This is part of the Women’s Voices Project, a series of pieces based on as-told-to conversations with two dozen Texas women about gender, work, and what needs to change for women in their home state.

Dr. Dilma Da Silva is the head of the department of computer science and engineering at Texas A&M University. Previously, she worked in the tech industry for fifteen years, most recently leading mobile cloud computing at Qualcomm Research as a principal engineer.

When I was in graduate school for computer science at Georgia Tech, there were 160 students, and probably 10 to 15 were female. You’re not the only one, but often you are the only woman in your group. In that case, it’s not just about sexual advances, but the kind of behavior that you see day to day, like an advisor who has an implicit bias about the technical skills of women and so treats that person differently from the rest of the group.

Because there are so few women, that harassing behavior is very isolating. There often isn’t anyone to talk to about it. When women are starting, some will really try to be like the guys, in the sense of acting okay with conversation that’s a little risky, that’s not politically correct. That takes a toll. Unfortunately, it can wear you out to feel different from everyone that you work with, and a lot of women do leave the computing industry.

My approach has been to try to get students to think about harassing behavior that they may encounter, to talk to them about how to be assertive and make sure that they establish and respect boundaries. If something does happen, it’s so delicate—because you don’t want to become a pariah, to become known as the super sensitive or difficult person on the team. So it’s often more comfortable for young women to go to more senior women before going to their managers.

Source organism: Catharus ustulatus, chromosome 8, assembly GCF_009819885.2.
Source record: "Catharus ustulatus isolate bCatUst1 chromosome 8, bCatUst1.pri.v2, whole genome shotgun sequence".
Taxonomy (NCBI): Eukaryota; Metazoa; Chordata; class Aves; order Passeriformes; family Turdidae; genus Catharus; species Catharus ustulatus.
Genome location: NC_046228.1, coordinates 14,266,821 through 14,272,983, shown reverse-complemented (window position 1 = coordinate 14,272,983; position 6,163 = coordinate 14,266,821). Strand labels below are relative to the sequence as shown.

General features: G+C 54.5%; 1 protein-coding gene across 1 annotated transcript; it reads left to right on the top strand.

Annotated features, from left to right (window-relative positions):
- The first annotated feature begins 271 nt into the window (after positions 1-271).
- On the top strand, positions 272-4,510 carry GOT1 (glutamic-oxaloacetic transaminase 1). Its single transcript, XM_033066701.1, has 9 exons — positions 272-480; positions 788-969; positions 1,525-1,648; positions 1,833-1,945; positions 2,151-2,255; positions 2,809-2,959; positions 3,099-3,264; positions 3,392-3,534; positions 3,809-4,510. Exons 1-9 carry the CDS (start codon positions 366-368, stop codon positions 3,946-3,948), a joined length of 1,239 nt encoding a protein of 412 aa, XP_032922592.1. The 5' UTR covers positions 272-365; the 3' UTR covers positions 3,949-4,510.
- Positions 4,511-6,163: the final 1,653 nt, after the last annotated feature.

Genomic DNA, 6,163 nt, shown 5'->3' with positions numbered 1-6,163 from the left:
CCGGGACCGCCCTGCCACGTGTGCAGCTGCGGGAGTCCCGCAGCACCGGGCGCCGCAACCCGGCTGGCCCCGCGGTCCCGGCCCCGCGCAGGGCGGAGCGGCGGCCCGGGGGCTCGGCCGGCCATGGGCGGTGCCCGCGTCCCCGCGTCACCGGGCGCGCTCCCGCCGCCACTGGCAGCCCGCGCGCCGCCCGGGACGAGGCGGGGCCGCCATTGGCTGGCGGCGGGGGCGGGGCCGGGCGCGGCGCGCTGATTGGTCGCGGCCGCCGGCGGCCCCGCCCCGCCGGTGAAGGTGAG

Larger companies have a stronger infrastructure to protect employee behavior in general, unlike some tech startups. In a bigger company, there’s more liability, so the complaints go clearly from technical and business to HR. Startup environments are where we hear much more about women being disrespected, including sexual comments, because there’s no structure about what constitutes proper behavior.

Some bigger companies have zero-tolerance policies, which, along with training, has really made a difference. Where I’ve worked, all the leaders have gone through training about the obligations that all of us have to speak up about what we see going on that is not right.

The upside to all of this is that it’s an industry that’s dynamic and growing. That gives women in engineering a choice. It allows you to be picky about where you work: you can choose an environment that is nurturing, and a place where you can rise into a management position, where you can have an impact on changing how the culture works.

When you have companies where women are CEOs, where they really have a hold at the top, it does make a difference. It has changed the culture. Now, you don’t assume that your boss will be playing golf, like the senior vice president that you had twenty-five or thirty years ago. The traditional vice president that we have now is a woman that has teenage children, and has a very different life.

To see resources about female mentorship, getting involved in local issues, and what to do if you experience sexual harassment, read here.

More from this collection

The Women’s Voices Project

In a series of as-told-to conversations, two dozen Texas women talk about gender, work, and what needs to change for women in their home state. Read their perspectives here.